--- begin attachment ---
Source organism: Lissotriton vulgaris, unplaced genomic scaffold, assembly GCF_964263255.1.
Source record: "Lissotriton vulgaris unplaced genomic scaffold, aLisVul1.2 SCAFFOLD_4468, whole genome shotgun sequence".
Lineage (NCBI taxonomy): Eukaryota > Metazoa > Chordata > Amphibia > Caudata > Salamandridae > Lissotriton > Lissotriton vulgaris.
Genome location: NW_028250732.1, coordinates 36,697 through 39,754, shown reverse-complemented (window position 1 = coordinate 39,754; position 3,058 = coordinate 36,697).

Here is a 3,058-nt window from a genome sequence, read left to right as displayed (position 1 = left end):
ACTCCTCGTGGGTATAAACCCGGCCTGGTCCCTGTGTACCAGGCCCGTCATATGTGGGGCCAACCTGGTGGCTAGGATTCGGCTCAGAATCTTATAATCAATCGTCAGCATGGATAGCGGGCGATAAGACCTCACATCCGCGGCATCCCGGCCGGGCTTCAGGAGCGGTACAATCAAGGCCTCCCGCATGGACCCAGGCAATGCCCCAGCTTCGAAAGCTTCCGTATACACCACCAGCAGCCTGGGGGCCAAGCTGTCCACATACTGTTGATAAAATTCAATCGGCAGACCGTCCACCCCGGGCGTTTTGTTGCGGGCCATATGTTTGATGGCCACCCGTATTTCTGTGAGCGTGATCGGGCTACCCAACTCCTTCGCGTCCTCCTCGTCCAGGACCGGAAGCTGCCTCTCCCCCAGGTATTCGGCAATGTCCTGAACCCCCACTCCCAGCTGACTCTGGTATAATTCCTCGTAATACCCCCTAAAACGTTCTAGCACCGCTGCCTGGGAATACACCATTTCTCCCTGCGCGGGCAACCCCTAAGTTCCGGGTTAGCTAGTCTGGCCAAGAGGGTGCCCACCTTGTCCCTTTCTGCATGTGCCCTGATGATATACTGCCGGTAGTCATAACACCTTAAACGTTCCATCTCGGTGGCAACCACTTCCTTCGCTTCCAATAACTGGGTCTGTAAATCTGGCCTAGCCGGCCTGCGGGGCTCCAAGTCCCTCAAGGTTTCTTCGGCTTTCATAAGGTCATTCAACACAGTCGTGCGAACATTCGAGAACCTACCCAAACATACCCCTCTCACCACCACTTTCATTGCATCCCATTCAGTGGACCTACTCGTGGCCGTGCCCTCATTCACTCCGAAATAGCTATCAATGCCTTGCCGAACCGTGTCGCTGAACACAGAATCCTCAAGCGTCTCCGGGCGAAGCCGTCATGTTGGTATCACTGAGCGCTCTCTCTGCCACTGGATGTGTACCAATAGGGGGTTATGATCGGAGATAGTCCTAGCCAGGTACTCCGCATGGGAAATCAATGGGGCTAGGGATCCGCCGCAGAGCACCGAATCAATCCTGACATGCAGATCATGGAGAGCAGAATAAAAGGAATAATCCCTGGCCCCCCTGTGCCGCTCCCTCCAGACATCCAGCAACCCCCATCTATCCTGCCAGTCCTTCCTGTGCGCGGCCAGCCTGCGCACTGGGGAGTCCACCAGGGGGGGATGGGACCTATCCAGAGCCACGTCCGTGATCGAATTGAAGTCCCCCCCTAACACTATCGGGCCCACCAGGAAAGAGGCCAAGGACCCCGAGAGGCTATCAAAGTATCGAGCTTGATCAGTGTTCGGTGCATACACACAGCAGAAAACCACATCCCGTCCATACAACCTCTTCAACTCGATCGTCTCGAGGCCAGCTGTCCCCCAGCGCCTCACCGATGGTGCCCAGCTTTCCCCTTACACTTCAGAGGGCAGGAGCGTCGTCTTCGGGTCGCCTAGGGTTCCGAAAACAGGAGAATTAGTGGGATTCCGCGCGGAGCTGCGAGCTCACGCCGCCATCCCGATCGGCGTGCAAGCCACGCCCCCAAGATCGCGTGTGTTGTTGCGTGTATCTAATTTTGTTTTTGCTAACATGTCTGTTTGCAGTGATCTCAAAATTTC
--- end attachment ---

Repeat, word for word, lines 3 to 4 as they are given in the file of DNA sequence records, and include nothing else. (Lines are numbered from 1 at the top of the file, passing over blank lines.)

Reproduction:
Lineage (NCBI taxonomy): Eukaryota > Metazoa > Chordata > Amphibia > Caudata > Salamandridae > Lissotriton > Lissotriton vulgaris.
Genome location: NW_028250732.1, coordinates 36,697 through 39,754, shown reverse-complemented (window position 1 = coordinate 39,754; position 3,058 = coordinate 36,697).